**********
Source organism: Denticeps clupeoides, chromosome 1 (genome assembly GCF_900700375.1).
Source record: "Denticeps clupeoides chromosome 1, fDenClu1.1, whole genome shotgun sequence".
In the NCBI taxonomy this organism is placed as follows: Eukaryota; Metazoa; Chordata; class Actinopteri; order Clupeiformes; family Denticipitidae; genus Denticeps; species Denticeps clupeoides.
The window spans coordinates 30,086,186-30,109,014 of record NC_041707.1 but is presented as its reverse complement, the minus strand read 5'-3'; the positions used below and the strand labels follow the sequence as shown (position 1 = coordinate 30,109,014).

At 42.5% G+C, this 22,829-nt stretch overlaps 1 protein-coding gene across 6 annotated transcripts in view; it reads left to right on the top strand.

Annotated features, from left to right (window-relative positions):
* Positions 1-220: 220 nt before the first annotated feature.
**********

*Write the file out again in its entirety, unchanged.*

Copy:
Source organism: Denticeps clupeoides, chromosome 1 (genome assembly GCF_900700375.1).
Source record: "Denticeps clupeoides chromosome 1, fDenClu1.1, whole genome shotgun sequence".
In the NCBI taxonomy this organism is placed as follows: Eukaryota; Metazoa; Chordata; class Actinopteri; order Clupeiformes; family Denticipitidae; genus Denticeps; species Denticeps clupeoides.
The window spans coordinates 30,086,186-30,109,014 of record NC_041707.1 but is presented as its reverse complement, the minus strand read 5'-3'; the positions used below and the strand labels follow the sequence as shown (position 1 = coordinate 30,109,014).

At 42.5% G+C, this 22,829-nt stretch overlaps 1 protein-coding gene across 6 annotated transcripts in view; it reads left to right on the top strand.

Annotated features, from left to right (window-relative positions):
* Positions 1-220: 220 nt before the first annotated feature.